Schneider offers on-going training and advancement opportunities to their diesel mechanics. You will find that majority of our current Shop Floor Leaders were former mechanics. We are looking for mechanics who want to learn and are open to the different trainings that we offer. To become a good mechanic, you will need to be up to date and certified on the different engines and technology that we run.
6. Having good computer skills
Today’s mechanics are constantly working with laptops; better than 50 to 60 percent of their day is looking at diagnostics, troubleshooting codes and running different tests on the engine, fueling systems and after treatment. This is very different from what mechanics were doing just a few decades ago.
The job entails sending emails, filling out work order notes, detailing the work you have completed and typing out warranty, complaint, cause and correction notes. It also means working with other team members from different shops and Corporate through Skype.
Everything that Schneider’s mechanics need is stored in computer programs created by Schneider, Detroit, Cummins, PACCAR, Volvo, International, etc. Using these programs gives you the information you’ll need to do your job.
7. Being patient
No matter if you are master technician or an assistant, you will face situations where things don’t go exactly as planned. There will be deadlines to deal with and units that are under load and needing to leave the shop quickly. Thinking outside the box to complete a job, observing other mechanics and having the ability to take a step back and not lose your cool when something is not working correctly are all keys to being successful.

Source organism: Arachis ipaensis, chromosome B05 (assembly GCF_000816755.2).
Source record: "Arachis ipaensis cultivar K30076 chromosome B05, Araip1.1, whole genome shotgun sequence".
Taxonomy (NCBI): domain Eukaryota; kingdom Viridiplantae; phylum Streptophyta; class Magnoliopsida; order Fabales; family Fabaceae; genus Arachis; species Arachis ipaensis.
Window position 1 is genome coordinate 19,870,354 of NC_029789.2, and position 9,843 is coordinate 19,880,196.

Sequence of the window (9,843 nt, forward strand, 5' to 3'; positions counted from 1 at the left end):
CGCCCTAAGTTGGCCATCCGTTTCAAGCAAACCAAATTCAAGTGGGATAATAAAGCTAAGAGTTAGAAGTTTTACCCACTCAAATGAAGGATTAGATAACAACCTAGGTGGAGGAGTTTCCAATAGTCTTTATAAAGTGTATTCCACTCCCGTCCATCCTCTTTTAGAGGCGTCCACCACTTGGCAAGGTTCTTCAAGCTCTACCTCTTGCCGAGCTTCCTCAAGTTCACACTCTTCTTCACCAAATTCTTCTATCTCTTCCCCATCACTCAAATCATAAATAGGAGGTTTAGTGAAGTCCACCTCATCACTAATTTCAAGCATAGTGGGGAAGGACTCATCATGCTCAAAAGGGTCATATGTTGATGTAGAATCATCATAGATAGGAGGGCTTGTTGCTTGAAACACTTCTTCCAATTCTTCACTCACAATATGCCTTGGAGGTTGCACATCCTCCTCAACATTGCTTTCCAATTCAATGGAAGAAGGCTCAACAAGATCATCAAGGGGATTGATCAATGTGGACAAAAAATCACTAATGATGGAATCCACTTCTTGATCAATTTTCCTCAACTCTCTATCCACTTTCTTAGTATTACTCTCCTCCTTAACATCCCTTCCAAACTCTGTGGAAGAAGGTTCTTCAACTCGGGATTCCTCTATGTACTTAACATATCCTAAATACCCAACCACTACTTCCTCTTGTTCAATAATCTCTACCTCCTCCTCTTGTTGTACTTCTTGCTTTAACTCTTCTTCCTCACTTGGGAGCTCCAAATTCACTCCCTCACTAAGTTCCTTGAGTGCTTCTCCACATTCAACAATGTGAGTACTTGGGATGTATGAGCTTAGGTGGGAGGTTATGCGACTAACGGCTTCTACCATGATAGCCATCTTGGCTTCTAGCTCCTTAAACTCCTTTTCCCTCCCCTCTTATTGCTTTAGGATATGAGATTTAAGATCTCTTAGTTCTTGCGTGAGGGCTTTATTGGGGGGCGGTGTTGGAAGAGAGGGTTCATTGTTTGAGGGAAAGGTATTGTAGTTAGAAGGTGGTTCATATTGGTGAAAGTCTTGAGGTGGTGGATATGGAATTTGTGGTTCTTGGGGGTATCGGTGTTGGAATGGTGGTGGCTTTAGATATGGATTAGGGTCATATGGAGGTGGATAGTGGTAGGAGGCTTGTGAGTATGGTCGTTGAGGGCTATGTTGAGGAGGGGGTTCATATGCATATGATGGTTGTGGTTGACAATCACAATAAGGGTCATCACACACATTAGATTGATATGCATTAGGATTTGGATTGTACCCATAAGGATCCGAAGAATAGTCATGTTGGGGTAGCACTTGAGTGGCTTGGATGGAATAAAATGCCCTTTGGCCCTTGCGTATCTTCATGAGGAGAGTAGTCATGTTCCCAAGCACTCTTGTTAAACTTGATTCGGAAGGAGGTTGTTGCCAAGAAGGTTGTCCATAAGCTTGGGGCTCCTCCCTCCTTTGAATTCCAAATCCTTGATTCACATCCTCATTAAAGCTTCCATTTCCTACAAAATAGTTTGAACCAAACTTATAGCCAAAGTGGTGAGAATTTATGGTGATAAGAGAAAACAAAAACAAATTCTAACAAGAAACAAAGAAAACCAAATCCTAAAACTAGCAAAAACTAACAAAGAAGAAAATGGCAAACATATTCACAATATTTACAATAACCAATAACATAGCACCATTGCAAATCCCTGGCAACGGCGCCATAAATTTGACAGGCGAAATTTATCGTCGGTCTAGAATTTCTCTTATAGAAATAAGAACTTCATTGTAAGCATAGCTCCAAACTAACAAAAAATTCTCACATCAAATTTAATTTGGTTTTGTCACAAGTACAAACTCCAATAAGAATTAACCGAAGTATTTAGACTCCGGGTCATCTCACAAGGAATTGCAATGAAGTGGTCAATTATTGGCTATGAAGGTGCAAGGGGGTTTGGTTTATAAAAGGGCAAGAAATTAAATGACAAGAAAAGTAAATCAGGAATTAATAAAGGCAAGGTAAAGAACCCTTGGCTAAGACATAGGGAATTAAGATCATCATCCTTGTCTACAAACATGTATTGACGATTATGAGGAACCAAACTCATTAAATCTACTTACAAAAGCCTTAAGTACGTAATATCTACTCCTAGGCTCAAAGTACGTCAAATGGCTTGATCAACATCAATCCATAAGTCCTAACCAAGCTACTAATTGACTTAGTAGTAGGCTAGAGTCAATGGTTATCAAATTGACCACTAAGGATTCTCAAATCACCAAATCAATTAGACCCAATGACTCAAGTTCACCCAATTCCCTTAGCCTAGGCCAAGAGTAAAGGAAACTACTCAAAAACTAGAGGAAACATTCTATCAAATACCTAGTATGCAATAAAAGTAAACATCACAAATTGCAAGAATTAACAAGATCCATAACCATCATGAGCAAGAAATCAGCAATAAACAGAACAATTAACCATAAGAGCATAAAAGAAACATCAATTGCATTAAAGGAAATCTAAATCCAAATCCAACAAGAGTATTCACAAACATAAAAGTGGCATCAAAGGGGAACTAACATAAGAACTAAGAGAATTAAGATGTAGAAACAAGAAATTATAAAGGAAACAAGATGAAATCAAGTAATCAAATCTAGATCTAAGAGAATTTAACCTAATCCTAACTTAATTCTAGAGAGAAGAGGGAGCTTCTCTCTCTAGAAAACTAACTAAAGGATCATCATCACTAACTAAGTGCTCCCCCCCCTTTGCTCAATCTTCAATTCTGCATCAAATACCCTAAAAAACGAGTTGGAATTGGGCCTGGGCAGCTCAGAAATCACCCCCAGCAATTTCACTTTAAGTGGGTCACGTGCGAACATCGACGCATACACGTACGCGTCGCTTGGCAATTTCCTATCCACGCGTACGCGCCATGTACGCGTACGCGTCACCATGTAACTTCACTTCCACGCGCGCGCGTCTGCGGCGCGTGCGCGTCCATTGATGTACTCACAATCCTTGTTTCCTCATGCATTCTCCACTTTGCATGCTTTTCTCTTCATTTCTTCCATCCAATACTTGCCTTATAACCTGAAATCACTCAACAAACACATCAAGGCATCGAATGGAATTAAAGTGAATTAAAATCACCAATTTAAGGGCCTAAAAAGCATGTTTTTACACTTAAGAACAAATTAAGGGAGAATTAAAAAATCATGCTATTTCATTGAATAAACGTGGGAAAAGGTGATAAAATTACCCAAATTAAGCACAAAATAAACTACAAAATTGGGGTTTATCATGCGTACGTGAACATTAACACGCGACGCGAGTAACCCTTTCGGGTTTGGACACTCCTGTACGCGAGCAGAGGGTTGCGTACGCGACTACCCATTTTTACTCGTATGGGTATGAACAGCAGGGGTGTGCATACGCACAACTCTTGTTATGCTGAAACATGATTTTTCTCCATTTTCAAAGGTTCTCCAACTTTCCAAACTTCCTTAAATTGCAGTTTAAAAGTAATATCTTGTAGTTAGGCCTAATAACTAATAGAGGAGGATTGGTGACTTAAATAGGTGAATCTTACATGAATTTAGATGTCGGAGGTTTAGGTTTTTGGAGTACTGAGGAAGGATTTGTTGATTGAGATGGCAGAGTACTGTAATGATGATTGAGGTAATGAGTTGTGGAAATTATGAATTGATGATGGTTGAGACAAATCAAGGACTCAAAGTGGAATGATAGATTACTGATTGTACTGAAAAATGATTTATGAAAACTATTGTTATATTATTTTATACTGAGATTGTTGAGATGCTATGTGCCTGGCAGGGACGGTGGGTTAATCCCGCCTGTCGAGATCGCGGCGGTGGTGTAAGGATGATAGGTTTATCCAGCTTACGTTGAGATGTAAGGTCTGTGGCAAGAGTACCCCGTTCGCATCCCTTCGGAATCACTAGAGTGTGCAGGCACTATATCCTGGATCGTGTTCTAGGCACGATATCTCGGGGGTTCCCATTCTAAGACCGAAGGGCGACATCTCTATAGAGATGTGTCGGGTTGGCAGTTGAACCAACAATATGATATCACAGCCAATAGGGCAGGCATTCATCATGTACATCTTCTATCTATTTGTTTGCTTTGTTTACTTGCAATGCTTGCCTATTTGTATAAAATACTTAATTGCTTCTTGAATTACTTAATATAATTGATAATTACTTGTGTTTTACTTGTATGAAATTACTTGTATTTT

One of our senior diesel technicians describes it this way, “Your mind is your largest toolbox. It has all the answers, keep it organized and you will know where to find the answers in any situation.”
8. Using quality tooling
Having quality tooling plays a vital role in being a good mechanic. As you progress in your career, you will have the opportunity to invest in new tooling. Although purchasing higher quality tools is more expensive, it will mean completing your job safely, on time and correctly the first time. If you’re a new diesel mechanic who’s just starting out, we recommend creating a tool list.
You will be required to install different components in hard-to-reach areas, like tightening torque bolts to a certain specs and removing components of different weights. The better tooling you have, the easier these tasks will be to complete.
Do you have what it takes to be a diesel technician?
If you possess some or all the traits mentioned in this blog, then a diesel technician position at Schneider could be the perfect fit for you. Search for the open positions we have available at our shops around the U.S.
Seth is Schneider’s technical college maintenance recruiter, helping aspiring diesel technicians find a rewarding career with Schneider. He has been with Schneider since June 2008, holding a variety of diesel technician roles including mobile communications platform champion, senior technician, senior lead technician and lead tire specialist.